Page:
Category Archives: Food

Fresh and Local Food Movement Gains Momentum From New Web Service

Sourcing local food just got a lot easier

New web service seeks to fundamentally change the way our food systems function!

Using the site is very simple – farmers just load the products they are selling and include important details such as the quantity, variety and agricultural cultivation methods used, for example organic or free-range. Buyers can search the site using their zip code to browse farms or products in their local area. Purchases can be made from multiple farms at the same time, directly on the site using a PayPal account.For getting the products to the buyer, farmers using the site specify their availability to either deliver the product directly, or arrange for product pick-up. Buyers can also choose how they wish to receive their purchased products.The local food movement just gained a new head of steam. A new website, Pick-A-Pepper.com, just introduced a new web platform for buying and selling locally produced food. The service is free for farmers and food artisans and gives consumers of all types (schools, restaurants, families) a central location to source fresh and local products. Farmers, gardeners, and food artisans, large and small alike can use the site to post their fresh produce, meat, and kitchen creations (just to name a few) the moment they are available for sale.

Localy grown vegetables.

Emma O’Connell of Redbuds Farm in Rocheport, Missouri is the CEO and Founder of Pick-A-Pepper. On the launch of Pick-A-Pepper.com, she said:

“As a small-scale farmer and mother of two I was looking for a more flexible and independent way to sell my products than the weekend Farmer’s Market. Pick-A-Pepper allows farmers to connect directly with consumers the moment they have products available, pay online and arrange for a convenient exchange. As a farmer and mother, I believe in the importance of fresh, local food, it is not only healthier but it also supports the local economy helping keep our communities strong. Having worked in the restaurant business for years I was always frustrated to see tomatoes delivered from California when it was prime tomato season in Missouri. Pick-A-Pepper makes it easy for any individual, restaurateur, or institution to purchase fresh food from your neighborhood gardener or local farmer.”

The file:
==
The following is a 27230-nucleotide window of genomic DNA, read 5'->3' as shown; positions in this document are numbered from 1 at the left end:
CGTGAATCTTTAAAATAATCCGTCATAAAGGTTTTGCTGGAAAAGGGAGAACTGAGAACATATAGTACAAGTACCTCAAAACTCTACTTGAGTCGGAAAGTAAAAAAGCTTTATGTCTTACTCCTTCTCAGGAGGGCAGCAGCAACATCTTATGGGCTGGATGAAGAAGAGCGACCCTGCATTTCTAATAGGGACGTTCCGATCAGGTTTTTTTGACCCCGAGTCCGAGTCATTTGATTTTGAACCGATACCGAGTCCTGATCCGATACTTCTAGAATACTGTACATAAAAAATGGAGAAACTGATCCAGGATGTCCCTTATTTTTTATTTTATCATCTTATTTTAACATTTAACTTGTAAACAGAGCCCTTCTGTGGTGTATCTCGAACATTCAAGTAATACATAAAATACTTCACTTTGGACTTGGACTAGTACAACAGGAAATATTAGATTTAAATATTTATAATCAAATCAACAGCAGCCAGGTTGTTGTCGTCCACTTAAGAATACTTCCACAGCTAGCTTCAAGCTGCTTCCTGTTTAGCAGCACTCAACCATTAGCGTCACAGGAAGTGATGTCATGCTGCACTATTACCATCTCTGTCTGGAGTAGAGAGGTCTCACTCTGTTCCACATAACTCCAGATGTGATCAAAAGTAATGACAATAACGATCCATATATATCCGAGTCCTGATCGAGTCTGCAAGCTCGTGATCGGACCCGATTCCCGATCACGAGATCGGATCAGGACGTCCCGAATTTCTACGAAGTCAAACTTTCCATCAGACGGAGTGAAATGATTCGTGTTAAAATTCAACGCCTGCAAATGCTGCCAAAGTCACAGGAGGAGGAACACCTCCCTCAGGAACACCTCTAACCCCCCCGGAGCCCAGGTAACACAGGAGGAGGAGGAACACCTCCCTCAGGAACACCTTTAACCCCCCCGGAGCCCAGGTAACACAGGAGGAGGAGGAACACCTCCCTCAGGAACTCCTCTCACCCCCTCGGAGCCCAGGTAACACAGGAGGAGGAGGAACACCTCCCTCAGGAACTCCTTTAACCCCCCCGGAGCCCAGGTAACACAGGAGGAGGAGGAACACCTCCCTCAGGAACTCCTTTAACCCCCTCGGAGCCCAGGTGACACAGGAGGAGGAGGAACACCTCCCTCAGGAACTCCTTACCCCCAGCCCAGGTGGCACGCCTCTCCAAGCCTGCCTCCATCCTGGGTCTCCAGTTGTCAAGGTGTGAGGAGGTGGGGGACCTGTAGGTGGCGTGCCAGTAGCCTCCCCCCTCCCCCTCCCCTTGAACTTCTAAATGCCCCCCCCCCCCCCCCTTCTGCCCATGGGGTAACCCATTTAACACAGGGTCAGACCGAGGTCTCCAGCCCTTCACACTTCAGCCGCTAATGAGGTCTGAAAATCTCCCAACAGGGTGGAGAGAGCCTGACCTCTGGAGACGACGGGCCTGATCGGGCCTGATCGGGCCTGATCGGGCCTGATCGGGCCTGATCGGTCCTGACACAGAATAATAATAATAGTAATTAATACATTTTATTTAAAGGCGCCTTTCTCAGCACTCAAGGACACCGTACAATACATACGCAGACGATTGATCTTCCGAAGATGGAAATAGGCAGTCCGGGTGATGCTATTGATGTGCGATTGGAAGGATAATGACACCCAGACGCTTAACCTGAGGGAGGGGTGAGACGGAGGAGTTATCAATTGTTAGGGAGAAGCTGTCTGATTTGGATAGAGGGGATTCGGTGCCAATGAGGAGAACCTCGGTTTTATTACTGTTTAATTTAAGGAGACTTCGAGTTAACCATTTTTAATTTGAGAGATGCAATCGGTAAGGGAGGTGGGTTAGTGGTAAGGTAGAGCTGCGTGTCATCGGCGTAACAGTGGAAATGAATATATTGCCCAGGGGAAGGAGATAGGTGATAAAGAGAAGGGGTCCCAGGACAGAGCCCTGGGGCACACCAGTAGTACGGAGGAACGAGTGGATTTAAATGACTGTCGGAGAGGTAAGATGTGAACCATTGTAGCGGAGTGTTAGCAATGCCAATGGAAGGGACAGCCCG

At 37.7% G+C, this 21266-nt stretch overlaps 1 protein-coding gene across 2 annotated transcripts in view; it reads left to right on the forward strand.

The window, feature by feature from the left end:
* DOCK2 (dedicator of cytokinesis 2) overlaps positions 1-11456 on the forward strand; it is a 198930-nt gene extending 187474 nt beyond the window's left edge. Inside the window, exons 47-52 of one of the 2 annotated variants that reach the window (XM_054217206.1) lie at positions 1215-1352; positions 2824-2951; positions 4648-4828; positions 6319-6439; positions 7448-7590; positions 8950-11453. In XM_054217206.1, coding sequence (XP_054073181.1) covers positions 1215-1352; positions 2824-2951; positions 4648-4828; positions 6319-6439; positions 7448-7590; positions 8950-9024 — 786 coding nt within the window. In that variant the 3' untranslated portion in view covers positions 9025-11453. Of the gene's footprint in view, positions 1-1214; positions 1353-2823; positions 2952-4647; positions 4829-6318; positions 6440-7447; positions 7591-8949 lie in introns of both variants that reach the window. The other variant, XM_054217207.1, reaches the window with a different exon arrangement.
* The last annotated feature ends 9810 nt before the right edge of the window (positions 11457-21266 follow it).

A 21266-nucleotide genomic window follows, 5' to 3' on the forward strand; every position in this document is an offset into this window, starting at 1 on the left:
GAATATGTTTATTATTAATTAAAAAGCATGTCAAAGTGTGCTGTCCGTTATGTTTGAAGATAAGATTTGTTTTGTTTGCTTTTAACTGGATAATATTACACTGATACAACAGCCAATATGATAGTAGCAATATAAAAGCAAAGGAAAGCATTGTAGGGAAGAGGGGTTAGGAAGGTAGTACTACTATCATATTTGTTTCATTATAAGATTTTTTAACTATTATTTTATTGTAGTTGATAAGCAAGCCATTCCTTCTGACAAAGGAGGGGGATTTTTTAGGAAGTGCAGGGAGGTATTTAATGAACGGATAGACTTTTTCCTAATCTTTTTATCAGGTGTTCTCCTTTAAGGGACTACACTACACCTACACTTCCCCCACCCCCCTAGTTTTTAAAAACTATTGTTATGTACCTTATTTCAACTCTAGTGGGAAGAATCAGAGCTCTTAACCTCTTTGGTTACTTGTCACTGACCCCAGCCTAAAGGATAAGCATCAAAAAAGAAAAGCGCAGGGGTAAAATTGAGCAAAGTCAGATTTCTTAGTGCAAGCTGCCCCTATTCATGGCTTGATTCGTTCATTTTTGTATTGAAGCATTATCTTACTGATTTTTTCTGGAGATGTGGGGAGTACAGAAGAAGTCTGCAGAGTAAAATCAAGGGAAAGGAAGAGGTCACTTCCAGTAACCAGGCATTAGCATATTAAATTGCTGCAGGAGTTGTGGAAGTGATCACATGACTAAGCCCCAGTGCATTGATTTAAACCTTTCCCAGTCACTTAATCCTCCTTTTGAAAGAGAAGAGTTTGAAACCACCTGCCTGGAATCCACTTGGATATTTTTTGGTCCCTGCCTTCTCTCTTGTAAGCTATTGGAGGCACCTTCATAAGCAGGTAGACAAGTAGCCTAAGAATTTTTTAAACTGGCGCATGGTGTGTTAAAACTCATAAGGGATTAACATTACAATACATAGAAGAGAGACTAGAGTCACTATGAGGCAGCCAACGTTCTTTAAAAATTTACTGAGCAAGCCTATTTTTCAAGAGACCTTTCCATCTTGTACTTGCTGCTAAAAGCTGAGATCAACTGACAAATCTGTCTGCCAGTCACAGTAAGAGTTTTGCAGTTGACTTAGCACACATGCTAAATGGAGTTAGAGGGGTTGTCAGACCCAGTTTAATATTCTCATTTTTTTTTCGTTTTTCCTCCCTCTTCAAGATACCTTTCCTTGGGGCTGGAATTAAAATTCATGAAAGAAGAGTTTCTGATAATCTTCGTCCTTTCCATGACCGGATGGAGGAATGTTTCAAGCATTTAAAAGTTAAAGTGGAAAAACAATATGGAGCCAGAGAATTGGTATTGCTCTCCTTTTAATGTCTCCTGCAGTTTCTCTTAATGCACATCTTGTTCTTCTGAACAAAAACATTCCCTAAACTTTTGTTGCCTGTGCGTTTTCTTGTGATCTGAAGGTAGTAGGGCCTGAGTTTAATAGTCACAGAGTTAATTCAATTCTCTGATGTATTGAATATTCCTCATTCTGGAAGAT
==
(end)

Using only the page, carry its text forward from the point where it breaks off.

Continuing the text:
The site also includes a weekly blog by Emma on topics of interest to farmers and local food consumers. The site will also regularly highlight “featured vendors” across the country so you can learn more about the people producing the food on your table. Emma continues to explain:

“I am confident that this website will make buying local easier and more accessible for everyone, it’s fresh local food at your fingertips.”

To begin buying or selling fresh, local products or to learn more visit http://www.pick-a-pepper.com, you can also become a fan of the site on facebook or follow Emma’s tweet @localandfresh

For more information contact: Emma O’Connell at (emma@pick-a-pepper.com)

Cooking Sweet Potatoes

Plowing, planting, and growing and digging sweet potatoes can be a pretty big job, especially when done on a large scale for the market. It can be daunting for a kid when he looks down the row in both directions, and can’t see either end! Of course, they, along with all the other crops we grew paid the bills, and there were always plenty to eat.

In fact, there is one way to eat sweet potatoes which almost made the whole process worthwhile by itself. Baked sweet potatoes, with lots of butter.

You can have all the sweet potato pies, and sweet potato fries, and candied yams, just give me mine baked, hot out of the oven with a pat of butter!

I can remember walking up the long hill after school, with the fragrance of baked sweet potatoes floating in the cool autumn breeze. It was a calming influence, and meant that the crops were in, the summer heat was over, and Thanksgiving and Christmas were on the way.

How do you prepare such a delicacy? All it takes is sweet potatoes, preferably about 2 to 3 inches in diameter, foil, an oven, and patience.

This is how it’s done:

  1. Preheat the oven to 400 degrees.
  2. Wash the sweet potatoes.
  3. Slice off a small part of the ends of each.
  4. Wrap the sweet potatoes in the foil.
  5. Place the foil wrapped sweet potatoes in a baking pan.
  6. Place the pan in the heated oven.
  7. Cook for from 30 to 70 minutes determined by size and maturity.
  8. The skin will be a dark brown on the outside and blackened on the inside and the potato will be soft when done.

Some juices will probably leak out during the process. This is normal.

  • Allow them to cool a little while to make working with them easy.
  • Unwrap the foil, and remove the potato.
  • Place it on a plate.
  • Slice lengthwise.
  • Add butter
  • Eat

Notice that there is no spice added. Why ruin a perfectly flavored dish?

Learn to grow, cure and store sweet potatoes:

Growing Sweet Potato Slips

Curing And Storing Sweet Potatoes

Sweet Potatoes The Curing Process

For even more information on the subject of sweet potatoes see:

Sweet Potato Culture for Profit. a Full Account of the Origin, History and Botanical Characteristics of the Sweet Potato

Sweet Potato: An Untapped Food Resource

The Sweet Potato: A Handbook for the Practical Grower [ 1921 ]

Sweet Potato: Post Harvest Aspects in Food, Feed and Industry (Food Science and Technology)

Sweet potato culture. Giving full instructions from starting the plants to harvesting and storing the crop